Community college students enter the physics classroom with important skills and knowledge, including both some valid foundations and some undesirable misconceptions. They also bring expectations about the ways they will (or won't) use physics in their careers or in other aspects of their life outside the classroom. Beginning under a major grant from the National Science Foundation's Advanced Technological Education program, the Math-Science-Technology Center (MSTC) at Sinclair Community College has been working:
One important technique in these efforts has been the use of "control systems" as a basis for student learning activities in both mathematics and physics. All of our students will have opportunities to use physics and mathematics in their careers, but not necessarily in the same ways that professional physicists and mathematicians practice their trades. Control system activities engage learners in using physics and mathematics to create automated systems. They use calculators and computers in the classroom in much the same way that engineers, medical workers, technicians and others use the embedded computers that control many operations of automobiles, hospital instruments, home appliances and industrial machinery. These control system activities have been in use for over two years with graphing calculators and the CBL. The new generation of computer/calculator interfaces (particularly the LabPro from Vernier Software) is now making it possible to use the same type of control activities with MBL equipment.
"Digital probes" can now be supplemented with "digital doers"--devices that make things happen. During the workshop, participants will "make and take" an inexpensive output devices that can be used with the CBL, CBL2, the LabPro and other interfaces. Participants will return to their institutions with the following items, ready to use:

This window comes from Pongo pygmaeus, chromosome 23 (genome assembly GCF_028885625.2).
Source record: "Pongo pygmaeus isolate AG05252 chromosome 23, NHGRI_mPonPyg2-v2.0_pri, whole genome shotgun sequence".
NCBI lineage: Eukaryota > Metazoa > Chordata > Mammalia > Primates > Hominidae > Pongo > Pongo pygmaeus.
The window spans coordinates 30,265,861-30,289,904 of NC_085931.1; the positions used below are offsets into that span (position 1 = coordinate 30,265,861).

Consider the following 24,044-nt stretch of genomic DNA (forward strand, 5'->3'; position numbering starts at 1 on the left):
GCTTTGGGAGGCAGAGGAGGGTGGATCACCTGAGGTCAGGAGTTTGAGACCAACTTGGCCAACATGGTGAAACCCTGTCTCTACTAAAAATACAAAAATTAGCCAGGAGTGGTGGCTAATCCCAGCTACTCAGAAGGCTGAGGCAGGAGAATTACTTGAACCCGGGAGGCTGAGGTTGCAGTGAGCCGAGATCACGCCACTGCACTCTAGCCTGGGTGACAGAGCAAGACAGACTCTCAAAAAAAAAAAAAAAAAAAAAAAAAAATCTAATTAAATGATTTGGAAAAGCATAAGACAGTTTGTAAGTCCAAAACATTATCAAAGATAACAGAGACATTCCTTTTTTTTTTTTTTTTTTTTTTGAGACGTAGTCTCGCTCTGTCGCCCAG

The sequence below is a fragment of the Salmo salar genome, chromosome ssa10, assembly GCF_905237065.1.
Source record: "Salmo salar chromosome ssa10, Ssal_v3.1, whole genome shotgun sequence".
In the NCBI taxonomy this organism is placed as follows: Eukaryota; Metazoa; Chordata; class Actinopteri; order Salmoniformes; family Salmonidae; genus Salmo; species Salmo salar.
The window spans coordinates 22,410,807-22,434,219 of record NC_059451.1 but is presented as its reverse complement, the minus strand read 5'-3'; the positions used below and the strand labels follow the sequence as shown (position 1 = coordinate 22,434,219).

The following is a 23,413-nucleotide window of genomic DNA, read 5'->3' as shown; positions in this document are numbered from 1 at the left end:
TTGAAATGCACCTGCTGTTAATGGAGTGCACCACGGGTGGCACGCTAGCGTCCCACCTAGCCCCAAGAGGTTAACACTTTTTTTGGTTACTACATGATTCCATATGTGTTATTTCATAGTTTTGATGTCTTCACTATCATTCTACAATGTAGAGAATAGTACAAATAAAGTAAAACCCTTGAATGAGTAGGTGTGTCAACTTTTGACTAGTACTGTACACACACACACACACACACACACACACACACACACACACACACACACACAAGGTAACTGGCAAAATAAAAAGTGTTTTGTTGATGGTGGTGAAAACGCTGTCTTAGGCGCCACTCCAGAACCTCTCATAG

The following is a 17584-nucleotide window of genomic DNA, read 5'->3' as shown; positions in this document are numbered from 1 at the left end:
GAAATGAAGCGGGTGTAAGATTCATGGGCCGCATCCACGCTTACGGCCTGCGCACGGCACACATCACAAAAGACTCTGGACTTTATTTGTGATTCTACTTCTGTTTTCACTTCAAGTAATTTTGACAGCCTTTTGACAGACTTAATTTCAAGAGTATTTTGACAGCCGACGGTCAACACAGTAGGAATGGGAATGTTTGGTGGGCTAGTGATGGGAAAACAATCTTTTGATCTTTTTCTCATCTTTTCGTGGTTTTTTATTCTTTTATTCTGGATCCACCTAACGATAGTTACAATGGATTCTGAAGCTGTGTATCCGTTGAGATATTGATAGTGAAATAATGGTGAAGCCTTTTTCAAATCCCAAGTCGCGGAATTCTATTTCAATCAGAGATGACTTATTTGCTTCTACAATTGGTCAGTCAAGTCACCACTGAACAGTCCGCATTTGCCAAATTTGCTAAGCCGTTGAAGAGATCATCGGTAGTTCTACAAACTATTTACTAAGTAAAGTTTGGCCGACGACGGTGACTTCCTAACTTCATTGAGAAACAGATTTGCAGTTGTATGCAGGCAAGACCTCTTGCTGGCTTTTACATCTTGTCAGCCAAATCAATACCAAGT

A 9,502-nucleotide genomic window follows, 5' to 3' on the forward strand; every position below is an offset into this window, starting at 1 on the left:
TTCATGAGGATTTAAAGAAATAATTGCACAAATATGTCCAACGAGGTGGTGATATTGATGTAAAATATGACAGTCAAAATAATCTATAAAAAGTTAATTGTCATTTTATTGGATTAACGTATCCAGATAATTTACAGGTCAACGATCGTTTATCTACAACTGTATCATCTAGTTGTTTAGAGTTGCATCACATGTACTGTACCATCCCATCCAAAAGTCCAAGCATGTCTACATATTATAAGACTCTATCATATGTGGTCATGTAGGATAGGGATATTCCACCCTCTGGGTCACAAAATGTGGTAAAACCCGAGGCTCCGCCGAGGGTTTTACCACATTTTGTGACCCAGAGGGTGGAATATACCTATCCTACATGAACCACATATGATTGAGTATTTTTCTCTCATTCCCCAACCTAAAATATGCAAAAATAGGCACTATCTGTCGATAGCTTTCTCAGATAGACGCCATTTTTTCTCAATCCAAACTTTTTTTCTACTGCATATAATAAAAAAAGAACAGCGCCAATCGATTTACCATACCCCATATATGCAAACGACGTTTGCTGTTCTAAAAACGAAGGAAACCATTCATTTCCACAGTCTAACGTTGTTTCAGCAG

There will also be an opportunity to share and discuss issues relating to teaching physics more effectively, particularly for students enrolled in technician/technology education programs. There will be extensive discussions on how to use various strategies, tools, and tactics to overcome problems and barriers to learning at two-year colleges. Important issues such as standards, assessment, diversity, and technology utilization will be addressed at various points during the workshop. Discussion and information on the needs of the technological workforce and its connection with the activities of this workshop will also be presented.
The workshop leaders have many years of experience in developing and refining curriculum for introductory physics students. In addition, and more importantly, the workshop leaders have had extensive experience with the implementation and adaptation of curriculum in a variety of institutions and for many types of introductory physics students along with the training of faculty in using and developing their own curricula for their technology-oriented students. This workshop is designed for two-year college teachers who are interested in using and developing new authentic learning tasks in introductory physics courses.
Participants will be given the opportunity to visit the Advanced Integrated Manufacturing (AIM) Center at Sinclair Community College. The AIM Center is a National Center of Excellence in the National Science Foundation's Advanced Technological Education Program.